General anaesthesia and endotracheal tube placement in a cat.
Anaesthesia monitor should be performed by an assistant and mintoris and recorded every 5 minutes.
You should wear glasses to protect the eyes from flying calculus and a mask to prevent inhalation of the bacterial laden aerosols. There have been anecdotal reports of veterinarians suffering from corneal abrasions, one veterinarian in Canada losing an eye, another in New Zealand with severe keratitis and calculus imbedded his the cornea, and numerous students after veterinary dental practicals with sore eyes and respiratory disease, coughing etc. Therefore, it would be prudent to wear a mask and safety goggles or glasses whilst performing dental procedures.
‘Gretel’, modeling as my trusty assistant, demonstrates wearing a mask and eye protection.
Every good sportsman needs good equipment, the cricket bat, the tennis racquet, racehorse etc. The veterinary dentist needs the PROPHY KIT, which should contain:
- Periodontal probe
- Dental Mirror
- Supra-gingival scalers
- Sub-gingival curettes
- Tartar removing forceps
- Minnesota retractor
- Barrier sealant (Oravet/SANOS)
- Rejuvenation products (Doxirobe/plurnic gel)
- Regeneration products (Synergy/membranes)
Probing and Charting
Periodontal probes are used to determine the position of the epithelial attachment and thereby measure the depth of the gingival sulcus and periodontal pockets.
To determine the depth of the gingival sulcus or periodontal pocket, the graduated periodontal probe is placed along the root surface, under the gingival margin, until it reaches the resistance of the epithelial attachment. Gentle force should be used, as it is easy to penetrate through inflammed tissues. The depth of the sulcus or pocket is measured in millimetres from the gingival margin to the epithelial attachment. Measurements are made in two to three places on the buccal surface and two to three places on the lingual/palatal surface of each tooth. If the gingiva has receded, then the measurement from the epithelial attachment to the cemento-enamel junction gives the loss of attachment. The depth of the pocket, as well as, gingival recession should be recorded on the dental chart. Healthy periodontal tissues exhibit pocket measurements of 0 – 0.5mm and 2 – 3 mm in the cat and dog respectively. Therefore, measurements of 1mm or greater in cats and 4mm in dogs indicate attachment loss.
Diagram of ‘how to use a periodontal probe’.
Placement of the periodontal probe to measure periodontal pocket depth of 10mm of the mandibular 3rd incisor tooth.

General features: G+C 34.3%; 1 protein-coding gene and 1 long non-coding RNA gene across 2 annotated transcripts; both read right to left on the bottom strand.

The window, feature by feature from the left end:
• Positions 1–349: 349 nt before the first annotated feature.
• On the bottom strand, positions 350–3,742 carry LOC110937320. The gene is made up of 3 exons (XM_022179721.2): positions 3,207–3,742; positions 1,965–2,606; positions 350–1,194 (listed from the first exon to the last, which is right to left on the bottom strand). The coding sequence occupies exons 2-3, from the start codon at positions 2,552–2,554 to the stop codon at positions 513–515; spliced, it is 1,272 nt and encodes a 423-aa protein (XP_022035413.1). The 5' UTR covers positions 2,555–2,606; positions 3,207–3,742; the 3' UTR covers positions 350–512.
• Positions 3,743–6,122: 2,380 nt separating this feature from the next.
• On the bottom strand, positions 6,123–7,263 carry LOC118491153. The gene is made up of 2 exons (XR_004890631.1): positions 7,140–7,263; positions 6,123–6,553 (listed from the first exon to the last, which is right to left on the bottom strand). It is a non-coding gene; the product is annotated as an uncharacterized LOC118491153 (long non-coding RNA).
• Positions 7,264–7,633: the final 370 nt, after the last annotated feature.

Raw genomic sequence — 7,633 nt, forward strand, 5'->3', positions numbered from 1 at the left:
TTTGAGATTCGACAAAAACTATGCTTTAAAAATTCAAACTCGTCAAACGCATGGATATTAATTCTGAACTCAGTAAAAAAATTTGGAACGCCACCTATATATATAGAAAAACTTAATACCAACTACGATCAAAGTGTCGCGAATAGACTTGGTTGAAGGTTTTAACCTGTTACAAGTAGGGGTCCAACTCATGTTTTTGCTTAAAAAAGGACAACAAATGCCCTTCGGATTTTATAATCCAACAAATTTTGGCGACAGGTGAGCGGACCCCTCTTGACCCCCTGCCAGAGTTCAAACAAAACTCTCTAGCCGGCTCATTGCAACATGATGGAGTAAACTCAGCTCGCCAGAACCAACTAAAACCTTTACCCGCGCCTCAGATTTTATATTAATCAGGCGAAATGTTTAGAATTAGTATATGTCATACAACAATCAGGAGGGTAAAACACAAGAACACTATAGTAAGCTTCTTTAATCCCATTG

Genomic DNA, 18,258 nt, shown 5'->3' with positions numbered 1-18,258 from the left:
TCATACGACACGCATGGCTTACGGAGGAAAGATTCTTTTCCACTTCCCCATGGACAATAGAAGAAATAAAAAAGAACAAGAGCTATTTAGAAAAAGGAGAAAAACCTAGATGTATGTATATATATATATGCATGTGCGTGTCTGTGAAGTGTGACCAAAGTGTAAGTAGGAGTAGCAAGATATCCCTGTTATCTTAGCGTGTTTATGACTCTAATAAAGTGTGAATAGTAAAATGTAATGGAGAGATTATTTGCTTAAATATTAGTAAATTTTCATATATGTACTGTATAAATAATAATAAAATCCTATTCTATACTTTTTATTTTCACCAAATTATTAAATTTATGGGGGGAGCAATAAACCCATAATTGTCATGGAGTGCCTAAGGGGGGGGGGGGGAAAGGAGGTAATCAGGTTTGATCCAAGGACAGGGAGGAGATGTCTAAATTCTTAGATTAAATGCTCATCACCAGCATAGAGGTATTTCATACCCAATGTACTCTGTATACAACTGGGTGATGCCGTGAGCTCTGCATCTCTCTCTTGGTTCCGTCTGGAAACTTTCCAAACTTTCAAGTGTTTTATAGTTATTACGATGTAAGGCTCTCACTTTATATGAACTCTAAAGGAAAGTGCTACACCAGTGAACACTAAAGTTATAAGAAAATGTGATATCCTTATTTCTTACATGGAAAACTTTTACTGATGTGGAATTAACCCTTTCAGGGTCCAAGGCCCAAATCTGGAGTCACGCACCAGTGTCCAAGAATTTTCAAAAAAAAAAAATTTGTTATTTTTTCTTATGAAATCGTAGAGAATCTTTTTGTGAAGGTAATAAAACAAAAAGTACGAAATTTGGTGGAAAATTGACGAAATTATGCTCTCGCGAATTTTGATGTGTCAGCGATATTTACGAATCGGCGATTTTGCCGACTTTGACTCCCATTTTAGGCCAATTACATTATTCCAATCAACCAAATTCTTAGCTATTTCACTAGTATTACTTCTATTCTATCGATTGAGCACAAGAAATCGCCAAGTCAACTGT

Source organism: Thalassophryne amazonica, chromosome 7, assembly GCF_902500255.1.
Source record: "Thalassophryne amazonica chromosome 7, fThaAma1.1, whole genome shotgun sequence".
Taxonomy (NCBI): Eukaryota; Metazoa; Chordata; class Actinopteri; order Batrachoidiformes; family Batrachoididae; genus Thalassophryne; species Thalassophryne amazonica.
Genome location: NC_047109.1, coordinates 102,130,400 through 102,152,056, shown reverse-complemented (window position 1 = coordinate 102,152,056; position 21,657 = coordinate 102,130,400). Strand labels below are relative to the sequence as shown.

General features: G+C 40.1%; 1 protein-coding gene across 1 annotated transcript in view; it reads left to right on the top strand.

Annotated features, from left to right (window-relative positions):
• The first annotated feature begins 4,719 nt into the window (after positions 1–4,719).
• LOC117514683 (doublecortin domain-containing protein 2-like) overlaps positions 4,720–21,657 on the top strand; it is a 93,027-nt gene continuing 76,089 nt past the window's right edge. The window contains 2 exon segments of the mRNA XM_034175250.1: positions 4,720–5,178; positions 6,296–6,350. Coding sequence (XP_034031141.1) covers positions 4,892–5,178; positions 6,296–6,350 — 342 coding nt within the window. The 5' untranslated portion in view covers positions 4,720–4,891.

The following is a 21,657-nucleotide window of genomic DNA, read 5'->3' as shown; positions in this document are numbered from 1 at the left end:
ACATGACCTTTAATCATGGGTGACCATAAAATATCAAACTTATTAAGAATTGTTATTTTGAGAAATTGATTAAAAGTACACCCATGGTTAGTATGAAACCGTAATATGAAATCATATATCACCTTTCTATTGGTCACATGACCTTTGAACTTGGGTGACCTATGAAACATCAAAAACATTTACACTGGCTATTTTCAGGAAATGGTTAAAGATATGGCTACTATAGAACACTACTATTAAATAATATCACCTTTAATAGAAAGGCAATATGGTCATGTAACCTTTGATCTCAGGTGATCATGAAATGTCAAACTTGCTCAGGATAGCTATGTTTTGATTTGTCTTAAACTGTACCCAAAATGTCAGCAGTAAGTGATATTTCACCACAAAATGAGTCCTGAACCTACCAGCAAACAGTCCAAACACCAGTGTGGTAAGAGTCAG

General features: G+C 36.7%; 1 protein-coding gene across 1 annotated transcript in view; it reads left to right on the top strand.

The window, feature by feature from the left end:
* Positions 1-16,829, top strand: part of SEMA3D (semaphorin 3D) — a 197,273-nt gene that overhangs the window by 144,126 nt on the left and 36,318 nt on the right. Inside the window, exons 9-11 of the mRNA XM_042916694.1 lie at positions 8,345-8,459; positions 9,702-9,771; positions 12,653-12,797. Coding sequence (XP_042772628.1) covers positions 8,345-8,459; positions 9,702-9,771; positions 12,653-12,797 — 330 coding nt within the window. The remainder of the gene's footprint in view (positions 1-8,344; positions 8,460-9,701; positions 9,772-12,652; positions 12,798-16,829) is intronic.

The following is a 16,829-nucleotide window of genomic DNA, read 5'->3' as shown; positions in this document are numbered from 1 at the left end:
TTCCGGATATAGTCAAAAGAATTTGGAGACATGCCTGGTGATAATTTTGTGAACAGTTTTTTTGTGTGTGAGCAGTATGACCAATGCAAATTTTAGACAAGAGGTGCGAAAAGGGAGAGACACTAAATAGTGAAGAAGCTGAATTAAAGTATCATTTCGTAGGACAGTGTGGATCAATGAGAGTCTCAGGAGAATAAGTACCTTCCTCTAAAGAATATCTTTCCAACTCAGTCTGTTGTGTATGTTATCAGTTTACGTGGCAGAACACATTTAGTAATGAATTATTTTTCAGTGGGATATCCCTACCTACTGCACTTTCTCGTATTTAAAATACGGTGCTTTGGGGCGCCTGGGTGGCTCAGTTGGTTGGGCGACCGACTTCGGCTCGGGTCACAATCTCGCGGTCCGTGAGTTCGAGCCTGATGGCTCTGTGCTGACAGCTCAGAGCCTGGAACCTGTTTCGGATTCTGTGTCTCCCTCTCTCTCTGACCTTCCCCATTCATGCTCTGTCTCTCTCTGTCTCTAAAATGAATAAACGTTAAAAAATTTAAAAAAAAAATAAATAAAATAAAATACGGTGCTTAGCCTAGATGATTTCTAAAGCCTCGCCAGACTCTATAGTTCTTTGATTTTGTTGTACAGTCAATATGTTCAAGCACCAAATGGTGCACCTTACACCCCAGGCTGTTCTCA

Periodontal probes are typically a metal or plastic tapered rod with a blunt end attached to a handle graduated in millimetre markings. There are several types available. The Williams, Marquis, Michigan-O and Nabors, are the most common types. Selection is by personal preference. The most common is the Williams, which is graduated in millimeters at 1, 2, 3, 5, 7, 8, 9 and 10 mm. I like the Williams probe, as I find that the markings are easy to read. The Marquis has alternating dark and light bands in 3mm segments at 3, 6, 9 and 12 mm. On the Marquis probe, I have found the markings fade with continued autoclaving.
The ‘Williams’ periodontal probe.
The Michigan – O is graduated at 3, 5 and 8mm. The Nabors, which has no markings, is curved and ideal for examination of a furcation defect. It could be argued it is more of an explorer than a probe. Often in veterinary dentistry, an explorer probe is attached to the opposite end of the periodontal probe. It has a sharp needle point that can be utilized to examine furcation defects, sub-gingival calculus deposits, resorptive defects and cavities, just to name a few.
All pathology, including the periodontal sulcus and pocket depths, plaque, gingivitis and calculus may also be recorded on the chart. These can be designated using a numbered index which represents the degree of plaque, gingivitis of the gum and the amount of calculus on the tooth surface. An example of a canine and feline dental chart is available at www.vetdentalcharts.com. The pathology is represented by symbols or letters used by the American Veterinary Dental College, www.AVDC.org.
The gingivitis score gives the practitioner a score that is directly related to the degree of gingivitis present based on the following:
0 = no gingivitis present
1 = mild gingivitis, inflammation of the gum, no bleeding on probing
2 = moderate gingivitis, delayed bleeding on probing
3 = advanced gingivitis, immediate bleeding on probing
Plaque can be disclosed using a dye. One stage dyes stain all plaque the same color. Two stage dyes stain new and old plaque different colours. Fluorescein dyes require an ultraviolet light to visualize the plaque. The greater the thickness of plaque on the tooth surface, the darker the dye. The most common one stage dye is erythrosine. Prior to cleaning the teeth, a drop of 2% erythrosine is placed on the supra-gingival tooth surface and washed off with a gentle stream of water, from the triplex on your dental machine or via a 10cc syringe and 22 gauge needle.